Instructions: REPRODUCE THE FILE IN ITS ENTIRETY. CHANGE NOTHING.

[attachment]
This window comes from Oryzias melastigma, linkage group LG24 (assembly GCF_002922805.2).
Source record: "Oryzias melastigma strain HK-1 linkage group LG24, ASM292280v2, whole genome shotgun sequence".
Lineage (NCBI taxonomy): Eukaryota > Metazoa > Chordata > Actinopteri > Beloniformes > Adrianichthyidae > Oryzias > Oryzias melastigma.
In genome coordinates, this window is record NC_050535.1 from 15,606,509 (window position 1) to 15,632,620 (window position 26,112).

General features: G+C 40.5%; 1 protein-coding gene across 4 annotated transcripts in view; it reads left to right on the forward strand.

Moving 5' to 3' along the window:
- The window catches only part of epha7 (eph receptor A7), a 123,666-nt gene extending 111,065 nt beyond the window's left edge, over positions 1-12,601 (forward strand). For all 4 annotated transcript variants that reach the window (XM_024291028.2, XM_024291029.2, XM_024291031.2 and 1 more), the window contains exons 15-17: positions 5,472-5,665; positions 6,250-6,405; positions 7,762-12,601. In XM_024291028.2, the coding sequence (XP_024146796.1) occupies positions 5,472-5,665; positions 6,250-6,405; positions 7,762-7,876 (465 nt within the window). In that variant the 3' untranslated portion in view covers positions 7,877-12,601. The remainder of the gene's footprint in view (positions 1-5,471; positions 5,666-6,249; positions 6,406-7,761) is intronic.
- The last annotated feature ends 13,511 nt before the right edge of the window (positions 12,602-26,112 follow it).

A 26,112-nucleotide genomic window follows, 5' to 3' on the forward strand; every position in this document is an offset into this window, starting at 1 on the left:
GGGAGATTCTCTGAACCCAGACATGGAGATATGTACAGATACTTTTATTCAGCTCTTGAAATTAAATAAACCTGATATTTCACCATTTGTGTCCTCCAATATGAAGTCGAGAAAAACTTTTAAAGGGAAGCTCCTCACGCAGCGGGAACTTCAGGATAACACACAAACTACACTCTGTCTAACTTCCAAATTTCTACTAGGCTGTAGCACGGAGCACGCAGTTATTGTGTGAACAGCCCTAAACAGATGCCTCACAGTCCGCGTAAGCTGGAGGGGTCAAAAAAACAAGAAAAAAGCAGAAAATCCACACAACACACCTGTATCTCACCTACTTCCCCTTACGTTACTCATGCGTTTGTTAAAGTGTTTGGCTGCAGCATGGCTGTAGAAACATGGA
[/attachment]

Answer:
This window comes from Oryzias melastigma, linkage group LG24 (assembly GCF_002922805.2).
Source record: "Oryzias melastigma strain HK-1 linkage group LG24, ASM292280v2, whole genome shotgun sequence".
Lineage (NCBI taxonomy): Eukaryota > Metazoa > Chordata > Actinopteri > Beloniformes > Adrianichthyidae > Oryzias > Oryzias melastigma.
In genome coordinates, this window is record NC_050535.1 from 15,606,509 (window position 1) to 15,632,620 (window position 26,112).

General features: G+C 40.5%; 1 protein-coding gene across 4 annotated transcripts in view; it reads left to right on the forward strand.

Moving 5' to 3' along the window:
- The window catches only part of epha7 (eph receptor A7), a 123,666-nt gene extending 111,065 nt beyond the window's left edge, over positions 1-12,601 (forward strand). For all 4 annotated transcript variants that reach the window (XM_024291028.2, XM_024291029.2, XM_024291031.2 and 1 more), the window contains exons 15-17: positions 5,472-5,665; positions 6,250-6,405; positions 7,762-12,601. In XM_024291028.2, the coding sequence (XP_024146796.1) occupies positions 5,472-5,665; positions 6,250-6,405; positions 7,762-7,876 (465 nt within the window). In that variant the 3' untranslated portion in view covers positions 7,877-12,601. The remainder of the gene's footprint in view (positions 1-5,471; positions 5,666-6,249; positions 6,406-7,761) is intronic.
- The last annotated feature ends 13,511 nt before the right edge of the window (positions 12,602-26,112 follow it).

A 26,112-nucleotide genomic window follows, 5' to 3' on the forward strand; every position in this document is an offset into this window, starting at 1 on the left:
GGGAGATTCTCTGAACCCAGACATGGAGATATGTACAGATACTTTTATTCAGCTCTTGAAATTAAATAAACCTGATATTTCACCATTTGTGTCCTCCAATATGAAGTCGAGAAAAACTTTTAAAGGGAAGCTCCTCACGCAGCGGGAACTTCAGGATAACACACAAACTACACTCTGTCTAACTTCCAAATTTCTACTAGGCTGTAGCACGGAGCACGCAGTTATTGTGTGAACAGCCCTAAACAGATGCCTCACAGTCCGCGTAAGCTGGAGGGGTCAAAAAAACAAGAAAAAAGCAGAAAATCCACACAACACACCTGTATCTCACCTACTTCCCCTTACGTTACTCATGCGTTTGTTAAAGTGTTTGGCTGCAGCATGGCTGTAGAAACATGGA